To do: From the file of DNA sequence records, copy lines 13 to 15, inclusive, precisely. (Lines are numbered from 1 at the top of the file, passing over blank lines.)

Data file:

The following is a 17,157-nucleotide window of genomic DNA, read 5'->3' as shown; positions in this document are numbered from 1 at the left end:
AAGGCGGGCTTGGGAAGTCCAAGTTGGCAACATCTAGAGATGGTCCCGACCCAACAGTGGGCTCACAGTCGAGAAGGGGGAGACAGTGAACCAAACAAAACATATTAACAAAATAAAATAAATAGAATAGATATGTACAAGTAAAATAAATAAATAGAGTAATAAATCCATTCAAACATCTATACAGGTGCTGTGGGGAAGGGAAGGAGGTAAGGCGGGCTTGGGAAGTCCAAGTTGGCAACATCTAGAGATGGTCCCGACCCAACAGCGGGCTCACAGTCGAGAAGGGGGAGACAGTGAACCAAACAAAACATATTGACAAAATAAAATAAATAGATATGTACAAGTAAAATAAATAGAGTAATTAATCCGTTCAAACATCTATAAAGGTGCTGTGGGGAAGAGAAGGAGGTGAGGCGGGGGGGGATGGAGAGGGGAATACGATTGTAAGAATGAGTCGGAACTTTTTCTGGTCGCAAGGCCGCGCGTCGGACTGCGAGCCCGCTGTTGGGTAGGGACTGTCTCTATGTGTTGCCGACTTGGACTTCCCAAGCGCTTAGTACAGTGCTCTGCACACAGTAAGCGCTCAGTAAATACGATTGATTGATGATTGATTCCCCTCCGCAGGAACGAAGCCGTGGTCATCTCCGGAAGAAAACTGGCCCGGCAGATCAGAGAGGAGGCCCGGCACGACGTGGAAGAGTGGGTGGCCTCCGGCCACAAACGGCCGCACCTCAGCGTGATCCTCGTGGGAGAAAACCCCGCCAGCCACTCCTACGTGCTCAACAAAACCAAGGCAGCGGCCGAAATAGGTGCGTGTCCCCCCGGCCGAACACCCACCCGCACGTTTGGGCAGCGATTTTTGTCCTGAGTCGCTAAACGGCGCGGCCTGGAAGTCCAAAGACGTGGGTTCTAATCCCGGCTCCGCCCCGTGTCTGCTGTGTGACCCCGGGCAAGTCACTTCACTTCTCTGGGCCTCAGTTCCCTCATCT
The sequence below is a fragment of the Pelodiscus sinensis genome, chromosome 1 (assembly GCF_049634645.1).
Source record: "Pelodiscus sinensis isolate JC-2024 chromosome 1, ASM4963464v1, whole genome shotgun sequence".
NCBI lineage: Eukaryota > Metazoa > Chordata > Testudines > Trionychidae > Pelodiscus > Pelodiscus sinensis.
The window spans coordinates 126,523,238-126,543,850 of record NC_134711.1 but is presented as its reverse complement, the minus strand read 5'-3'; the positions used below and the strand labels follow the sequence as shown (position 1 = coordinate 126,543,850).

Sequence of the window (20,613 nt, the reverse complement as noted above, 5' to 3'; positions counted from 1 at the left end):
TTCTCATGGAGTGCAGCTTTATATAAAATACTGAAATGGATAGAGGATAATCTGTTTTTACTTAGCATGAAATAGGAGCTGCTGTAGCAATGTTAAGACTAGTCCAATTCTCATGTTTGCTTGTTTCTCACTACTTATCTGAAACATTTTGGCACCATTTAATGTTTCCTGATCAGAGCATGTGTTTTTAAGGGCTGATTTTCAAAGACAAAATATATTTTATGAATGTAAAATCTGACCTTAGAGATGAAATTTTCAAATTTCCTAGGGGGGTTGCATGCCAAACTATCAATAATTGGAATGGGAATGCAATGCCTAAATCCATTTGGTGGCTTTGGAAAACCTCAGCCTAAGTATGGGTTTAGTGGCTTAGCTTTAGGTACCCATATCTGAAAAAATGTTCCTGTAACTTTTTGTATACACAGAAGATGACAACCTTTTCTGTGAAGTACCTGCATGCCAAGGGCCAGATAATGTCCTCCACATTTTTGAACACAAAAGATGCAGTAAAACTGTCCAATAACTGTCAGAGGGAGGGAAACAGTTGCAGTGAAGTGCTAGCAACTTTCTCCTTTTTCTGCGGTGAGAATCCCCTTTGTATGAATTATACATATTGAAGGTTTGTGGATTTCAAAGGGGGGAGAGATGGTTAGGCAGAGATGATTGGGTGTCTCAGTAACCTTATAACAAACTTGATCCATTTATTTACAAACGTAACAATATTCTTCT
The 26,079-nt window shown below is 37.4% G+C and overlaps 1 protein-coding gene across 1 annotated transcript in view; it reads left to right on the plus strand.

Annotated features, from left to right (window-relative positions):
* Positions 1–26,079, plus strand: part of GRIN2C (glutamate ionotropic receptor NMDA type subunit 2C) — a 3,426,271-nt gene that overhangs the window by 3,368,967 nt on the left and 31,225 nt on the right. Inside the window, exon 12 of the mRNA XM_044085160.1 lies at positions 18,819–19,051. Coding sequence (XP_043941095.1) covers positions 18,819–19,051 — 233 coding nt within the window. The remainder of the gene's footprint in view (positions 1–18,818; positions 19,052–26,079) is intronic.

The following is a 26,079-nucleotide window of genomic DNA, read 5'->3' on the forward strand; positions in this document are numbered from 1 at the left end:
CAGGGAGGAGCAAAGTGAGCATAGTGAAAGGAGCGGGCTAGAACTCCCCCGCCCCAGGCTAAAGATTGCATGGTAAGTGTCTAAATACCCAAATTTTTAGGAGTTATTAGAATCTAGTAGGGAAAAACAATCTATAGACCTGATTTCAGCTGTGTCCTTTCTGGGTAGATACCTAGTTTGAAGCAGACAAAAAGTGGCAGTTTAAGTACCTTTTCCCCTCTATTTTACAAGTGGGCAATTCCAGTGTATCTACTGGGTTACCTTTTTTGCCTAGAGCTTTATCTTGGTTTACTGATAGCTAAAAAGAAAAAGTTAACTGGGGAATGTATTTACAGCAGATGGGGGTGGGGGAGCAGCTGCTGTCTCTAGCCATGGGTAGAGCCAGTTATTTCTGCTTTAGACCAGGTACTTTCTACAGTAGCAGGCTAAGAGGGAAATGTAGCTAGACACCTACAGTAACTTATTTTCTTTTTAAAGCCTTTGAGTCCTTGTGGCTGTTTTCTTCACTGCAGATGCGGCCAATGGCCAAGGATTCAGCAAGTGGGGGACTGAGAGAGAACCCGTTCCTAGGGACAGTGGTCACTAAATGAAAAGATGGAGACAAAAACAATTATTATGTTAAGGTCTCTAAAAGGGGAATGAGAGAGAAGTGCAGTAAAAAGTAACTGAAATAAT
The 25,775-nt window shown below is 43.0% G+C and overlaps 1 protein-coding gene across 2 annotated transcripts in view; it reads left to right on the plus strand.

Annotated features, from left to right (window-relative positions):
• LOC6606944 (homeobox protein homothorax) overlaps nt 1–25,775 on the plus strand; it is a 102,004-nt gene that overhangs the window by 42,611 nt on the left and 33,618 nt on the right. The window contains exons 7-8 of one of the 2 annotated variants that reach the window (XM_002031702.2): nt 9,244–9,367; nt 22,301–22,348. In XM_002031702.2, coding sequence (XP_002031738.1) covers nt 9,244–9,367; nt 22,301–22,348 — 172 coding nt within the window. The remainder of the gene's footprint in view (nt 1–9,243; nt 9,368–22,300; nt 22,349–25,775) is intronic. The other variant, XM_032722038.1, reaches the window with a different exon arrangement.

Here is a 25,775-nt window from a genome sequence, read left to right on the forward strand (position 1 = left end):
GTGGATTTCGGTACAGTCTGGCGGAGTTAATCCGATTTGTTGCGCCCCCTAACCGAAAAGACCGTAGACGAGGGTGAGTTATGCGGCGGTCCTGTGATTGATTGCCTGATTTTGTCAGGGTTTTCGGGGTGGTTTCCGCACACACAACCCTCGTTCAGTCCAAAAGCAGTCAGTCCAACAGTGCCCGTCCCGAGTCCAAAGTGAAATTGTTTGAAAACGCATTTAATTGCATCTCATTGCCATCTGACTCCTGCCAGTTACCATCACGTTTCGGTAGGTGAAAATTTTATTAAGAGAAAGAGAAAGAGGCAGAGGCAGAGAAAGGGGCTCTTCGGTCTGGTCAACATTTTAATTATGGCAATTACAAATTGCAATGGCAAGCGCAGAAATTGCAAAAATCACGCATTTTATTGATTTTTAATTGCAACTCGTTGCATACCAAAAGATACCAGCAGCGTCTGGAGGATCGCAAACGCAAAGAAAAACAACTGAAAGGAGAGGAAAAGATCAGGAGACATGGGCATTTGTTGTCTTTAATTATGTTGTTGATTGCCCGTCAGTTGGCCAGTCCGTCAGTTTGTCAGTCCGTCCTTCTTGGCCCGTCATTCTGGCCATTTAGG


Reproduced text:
CAGGGAGGAGCAAAGTGAGCATAGTGAAAGGAGCGGGCTAGAACTCCCCCGCCCCAGGCTAAAGATTGCATGGTAAGTGTCTAAATACCCAAATTTTTAGGAGTTATTAGAATCTAGTAGGGAAAAACAATCTATAGACCTGATTTCAGCTGTGTCCTTTCTGGGTAGATACCTAGTTTGAAGCAGACAAAAAGTGGCAGTTTAAGTACCTTTTCCCCTCTATTTTACAAGTGGGCAATTCCAGTGTATCTACTGGGTTACCTTTTTTGCCTAGAGCTTTATCTTGGTTTACTGATAGCTAAAAAGAAAAAGTTAACTGGGGAATGTATTTACAGCAGATGGGGGTGGGGGAGCAGCTGCTGTCTCTAGCCATGGGTAGAGCCAGTTATTTCTGCTTTAGACCAGGTACTTTCTACAGTAGCAGGCTAAGAGGGAAATGTAGCTAGACACCTACAGTAACTTATTTTCTTTTTAAAGCCTTTGAGTCCTTGTGGCTGTTTTCTTCACTGCAGATGCGGCCAATGGCCAAGGATTCAGCAAGTGGGGGACTGAGAGAGAACCCGTTCCTAGGGACAGTGGTCACTAAATGAAAAGATGGAGACAAAAACAATTATTATGTTAAGGTCTCTAAAAGGGGAATGAGAGAGAAGTGCAGTAAAAAGTAACTGAAATAAT
The 25,775-nt window shown below is 43.0% G+C and overlaps 1 protein-coding gene across 2 annotated transcripts in view; it reads left to right on the plus strand.

Annotated features, from left to right (window-relative positions):